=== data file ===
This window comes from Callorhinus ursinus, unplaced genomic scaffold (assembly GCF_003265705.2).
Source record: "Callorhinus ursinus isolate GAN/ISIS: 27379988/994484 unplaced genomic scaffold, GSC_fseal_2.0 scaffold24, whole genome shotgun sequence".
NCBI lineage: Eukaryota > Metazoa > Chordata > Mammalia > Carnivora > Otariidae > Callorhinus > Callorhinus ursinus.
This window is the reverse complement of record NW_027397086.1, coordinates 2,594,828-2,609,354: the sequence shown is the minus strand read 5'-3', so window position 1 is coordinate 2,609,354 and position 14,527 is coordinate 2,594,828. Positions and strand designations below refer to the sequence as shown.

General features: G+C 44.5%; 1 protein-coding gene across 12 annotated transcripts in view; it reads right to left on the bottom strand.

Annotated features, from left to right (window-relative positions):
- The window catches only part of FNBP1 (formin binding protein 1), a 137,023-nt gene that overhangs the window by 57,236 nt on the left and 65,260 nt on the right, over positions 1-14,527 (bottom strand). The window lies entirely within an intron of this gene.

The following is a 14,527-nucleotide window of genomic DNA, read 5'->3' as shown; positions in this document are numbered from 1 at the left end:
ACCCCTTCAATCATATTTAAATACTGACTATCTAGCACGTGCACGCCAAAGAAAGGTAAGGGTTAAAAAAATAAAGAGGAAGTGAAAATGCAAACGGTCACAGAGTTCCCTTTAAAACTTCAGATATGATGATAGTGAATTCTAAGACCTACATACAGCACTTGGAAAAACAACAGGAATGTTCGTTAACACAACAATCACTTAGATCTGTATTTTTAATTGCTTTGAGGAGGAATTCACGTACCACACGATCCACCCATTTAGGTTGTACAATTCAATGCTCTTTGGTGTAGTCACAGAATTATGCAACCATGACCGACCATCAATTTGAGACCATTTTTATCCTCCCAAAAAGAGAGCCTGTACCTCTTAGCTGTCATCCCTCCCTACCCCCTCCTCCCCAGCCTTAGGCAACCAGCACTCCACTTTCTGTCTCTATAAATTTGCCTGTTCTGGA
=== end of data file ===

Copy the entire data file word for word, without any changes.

This window comes from Callorhinus ursinus, unplaced genomic scaffold (assembly GCF_003265705.2).
Source record: "Callorhinus ursinus isolate GAN/ISIS: 27379988/994484 unplaced genomic scaffold, GSC_fseal_2.0 scaffold24, whole genome shotgun sequence".
NCBI lineage: Eukaryota > Metazoa > Chordata > Mammalia > Carnivora > Otariidae > Callorhinus > Callorhinus ursinus.
This window is the reverse complement of record NW_027397086.1, coordinates 2,594,828-2,609,354: the sequence shown is the minus strand read 5'-3', so window position 1 is coordinate 2,609,354 and position 14,527 is coordinate 2,594,828. Positions and strand designations below refer to the sequence as shown.

General features: G+C 44.5%; 1 protein-coding gene across 12 annotated transcripts in view; it reads right to left on the bottom strand.

Annotated features, from left to right (window-relative positions):
- The window catches only part of FNBP1 (formin binding protein 1), a 137,023-nt gene that overhangs the window by 57,236 nt on the left and 65,260 nt on the right, over positions 1-14,527 (bottom strand). The window lies entirely within an intron of this gene.

The following is a 14,527-nucleotide window of genomic DNA, read 5'->3' as shown; positions in this document are numbered from 1 at the left end:
ACCCCTTCAATCATATTTAAATACTGACTATCTAGCACGTGCACGCCAAAGAAAGGTAAGGGTTAAAAAAATAAAGAGGAAGTGAAAATGCAAACGGTCACAGAGTTCCCTTTAAAACTTCAGATATGATGATAGTGAATTCTAAGACCTACATACAGCACTTGGAAAAACAACAGGAATGTTCGTTAACACAACAATCACTTAGATCTGTATTTTTAATTGCTTTGAGGAGGAATTCACGTACCACACGATCCACCCATTTAGGTTGTACAATTCAATGCTCTTTGGTGTAGTCACAGAATTATGCAACCATGACCGACCATCAATTTGAGACCATTTTTATCCTCCCAAAAAGAGAGCCTGTACCTCTTAGCTGTCATCCCTCCCTACCCCCTCCTCCCCAGCCTTAGGCAACCAGCACTCCACTTTCTGTCTCTATAAATTTGCCTGTTCTGGA